Rich Lechleiter

Hi, good morning. No, not really. We did our normal review in Q1 and there was very little movement in terms of the reserves or the numbers from what we otherwise anticipated on the last call. So the guidance that you see today still maintains about a $64 million annual cost for med mal.

Newton Juhng – BB&T Capital Markets

Okay, that's helpful. Then the other thing I was wondering about was employee turnover rate on the hospital business, where are we currently at, and are there any expectations for movement in that going forward?

Paul Diaz

Yes, one of the things I'm pretty pleased about is the first quarter, for those of you that have the opportunity to attend our Investor Day tomorrow, you'll see the most recent numbers. But in all divisions, including this building, where we did a lot of work to spin off KPS, turnover in each division is down year-over-year and down in Q1. Our hospital turnover in Q1 is down to 25%. The nursing center turnover is down to 48%. That is below industry benchmarks. Peoplefirst is down to 13%. Our home office here, our support center is down to 5%. Kindred overall is down to 37%. Now that is down from 81% in '01. So that is, in our view, critical to advancing the clinical opportunities, to growing admissions, maintaining physician satisfaction, providing good care, getting contract labor out of our buildings. It's the source of all opportunity as we see it. As you can see, we are focused on it and I have got 70 folks from our HR task force, as a matter of fact, downstairs and they are all (inaudible) about how we can continue to improve this, this year.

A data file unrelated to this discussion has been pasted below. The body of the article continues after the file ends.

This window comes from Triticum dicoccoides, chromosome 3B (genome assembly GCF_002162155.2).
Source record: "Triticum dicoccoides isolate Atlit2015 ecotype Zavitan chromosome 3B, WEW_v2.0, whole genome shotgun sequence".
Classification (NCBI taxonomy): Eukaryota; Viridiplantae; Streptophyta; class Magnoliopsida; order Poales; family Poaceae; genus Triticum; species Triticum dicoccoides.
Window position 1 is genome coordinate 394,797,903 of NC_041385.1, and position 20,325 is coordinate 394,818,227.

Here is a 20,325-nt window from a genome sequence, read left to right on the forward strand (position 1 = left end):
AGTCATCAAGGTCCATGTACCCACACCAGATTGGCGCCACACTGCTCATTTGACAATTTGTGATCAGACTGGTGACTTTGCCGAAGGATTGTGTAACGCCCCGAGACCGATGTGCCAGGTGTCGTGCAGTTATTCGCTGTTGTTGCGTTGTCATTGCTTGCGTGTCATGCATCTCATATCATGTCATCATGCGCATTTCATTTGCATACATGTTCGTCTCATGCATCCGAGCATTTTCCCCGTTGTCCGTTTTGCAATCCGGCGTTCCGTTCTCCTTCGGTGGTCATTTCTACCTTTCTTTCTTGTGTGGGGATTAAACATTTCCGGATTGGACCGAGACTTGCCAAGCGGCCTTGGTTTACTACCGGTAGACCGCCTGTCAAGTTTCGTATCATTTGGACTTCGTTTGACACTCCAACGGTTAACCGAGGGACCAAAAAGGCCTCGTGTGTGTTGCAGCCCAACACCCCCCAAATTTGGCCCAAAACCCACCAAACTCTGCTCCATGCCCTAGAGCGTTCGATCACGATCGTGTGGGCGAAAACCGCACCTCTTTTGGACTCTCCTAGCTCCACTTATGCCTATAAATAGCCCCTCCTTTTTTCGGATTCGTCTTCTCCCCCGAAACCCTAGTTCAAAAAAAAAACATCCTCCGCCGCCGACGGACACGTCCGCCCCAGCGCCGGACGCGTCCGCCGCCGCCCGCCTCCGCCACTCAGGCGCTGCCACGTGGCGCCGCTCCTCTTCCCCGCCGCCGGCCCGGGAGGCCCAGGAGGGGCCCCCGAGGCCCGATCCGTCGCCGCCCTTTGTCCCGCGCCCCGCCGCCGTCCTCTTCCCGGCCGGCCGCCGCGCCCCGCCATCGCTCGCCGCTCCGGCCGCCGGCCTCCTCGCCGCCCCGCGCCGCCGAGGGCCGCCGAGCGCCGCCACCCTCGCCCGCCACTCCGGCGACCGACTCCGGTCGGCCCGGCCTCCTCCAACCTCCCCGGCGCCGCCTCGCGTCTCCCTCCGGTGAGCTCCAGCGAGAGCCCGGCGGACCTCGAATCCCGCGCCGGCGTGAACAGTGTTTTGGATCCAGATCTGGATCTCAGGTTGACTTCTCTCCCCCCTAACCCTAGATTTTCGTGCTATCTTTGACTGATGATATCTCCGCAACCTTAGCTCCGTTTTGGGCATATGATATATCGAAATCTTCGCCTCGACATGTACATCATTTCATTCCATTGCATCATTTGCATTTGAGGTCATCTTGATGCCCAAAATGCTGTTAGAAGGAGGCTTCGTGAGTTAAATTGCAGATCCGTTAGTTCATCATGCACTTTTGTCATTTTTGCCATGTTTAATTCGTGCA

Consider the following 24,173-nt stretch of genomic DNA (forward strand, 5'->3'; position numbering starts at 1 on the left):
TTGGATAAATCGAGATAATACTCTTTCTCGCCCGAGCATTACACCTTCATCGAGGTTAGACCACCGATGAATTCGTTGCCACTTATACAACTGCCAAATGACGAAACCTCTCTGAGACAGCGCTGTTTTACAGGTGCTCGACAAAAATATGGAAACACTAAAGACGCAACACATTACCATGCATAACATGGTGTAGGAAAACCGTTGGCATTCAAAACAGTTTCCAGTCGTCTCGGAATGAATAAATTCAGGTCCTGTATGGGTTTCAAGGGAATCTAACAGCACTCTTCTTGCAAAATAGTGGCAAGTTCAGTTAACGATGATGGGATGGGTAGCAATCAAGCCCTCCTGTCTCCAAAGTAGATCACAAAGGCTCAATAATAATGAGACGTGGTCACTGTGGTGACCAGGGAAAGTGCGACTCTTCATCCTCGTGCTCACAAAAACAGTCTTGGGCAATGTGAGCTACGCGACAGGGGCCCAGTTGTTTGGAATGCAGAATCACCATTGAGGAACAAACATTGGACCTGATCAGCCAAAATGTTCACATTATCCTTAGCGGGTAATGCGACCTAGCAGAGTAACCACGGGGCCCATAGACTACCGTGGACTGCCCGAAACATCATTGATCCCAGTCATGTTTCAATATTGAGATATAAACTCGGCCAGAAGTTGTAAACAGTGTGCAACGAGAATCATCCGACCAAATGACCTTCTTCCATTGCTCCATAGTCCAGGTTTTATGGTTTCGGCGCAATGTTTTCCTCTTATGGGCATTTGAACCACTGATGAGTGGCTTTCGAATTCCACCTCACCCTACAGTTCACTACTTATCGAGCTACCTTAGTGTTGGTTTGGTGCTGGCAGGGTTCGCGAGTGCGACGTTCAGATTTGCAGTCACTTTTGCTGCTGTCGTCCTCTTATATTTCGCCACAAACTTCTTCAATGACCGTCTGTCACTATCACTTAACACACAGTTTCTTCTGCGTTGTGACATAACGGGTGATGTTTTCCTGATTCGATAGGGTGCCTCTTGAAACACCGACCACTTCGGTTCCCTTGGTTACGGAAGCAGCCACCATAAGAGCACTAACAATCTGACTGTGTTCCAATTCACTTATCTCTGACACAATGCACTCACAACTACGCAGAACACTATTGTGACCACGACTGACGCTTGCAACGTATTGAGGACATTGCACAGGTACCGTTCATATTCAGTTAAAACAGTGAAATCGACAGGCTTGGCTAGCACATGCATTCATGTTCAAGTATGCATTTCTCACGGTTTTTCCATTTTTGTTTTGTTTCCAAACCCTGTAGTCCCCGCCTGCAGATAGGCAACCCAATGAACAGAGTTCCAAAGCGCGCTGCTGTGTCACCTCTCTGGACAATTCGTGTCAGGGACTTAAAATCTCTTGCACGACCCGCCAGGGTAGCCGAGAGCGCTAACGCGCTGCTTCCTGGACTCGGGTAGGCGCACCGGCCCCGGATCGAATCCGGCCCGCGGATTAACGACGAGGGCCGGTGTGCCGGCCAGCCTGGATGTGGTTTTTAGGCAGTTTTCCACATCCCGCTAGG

Newton Juhng – BB&T Capital Markets

Great. Good to see the focus is on that side of the business there. Can I also ask you a quick question on the revenue quality mix improving to 58.3% in the nursing center business? I'm just kind of curious as to where you think that could go over the course of time and what timeframe are you projecting?

Paul Diaz

Higher.

Newton Juhng – BB&T Capital Markets

Okay, Paul. I will leave it at that.

Paul Diaz

I'm kidding. It's a good quarter. I want to have a laugh or two with you guys. We clearly think we have more opportunity there. Tomorrow, Lane is going to talk about how we keep that moving. The expansion and capital and staffing in our transitional care units, our new sub-acute units, Kathy Wiljanen's progress with managed care contracting. A lot of things are continuing to move forward and the quality is the underpinning for that. But, again, we caution folks on seasonality, caution folks that this is not a straight line. But, as I look at the balance of the year and going into next year, we think that we have the opportunity to continue to attract high acuity patients and continue to improve our quality mix and our Medicare Advantage book of business. We will be talking a lot more about that at our Investor Day tomorrow.

Newton Juhng – BB&T Capital Markets

Okay, great, Paul. I don't want to front run too much of your day, so thanks. I will end the questions here.

Paul Diaz

Great to have you. Thank you.

Operator

We will take our next question from Stephen Anderson with Wachovia Securities.

Stephen Anderson – Wachovia Securities

Sorry, guys. My questions were already addressed. Thanks.

Paul Diaz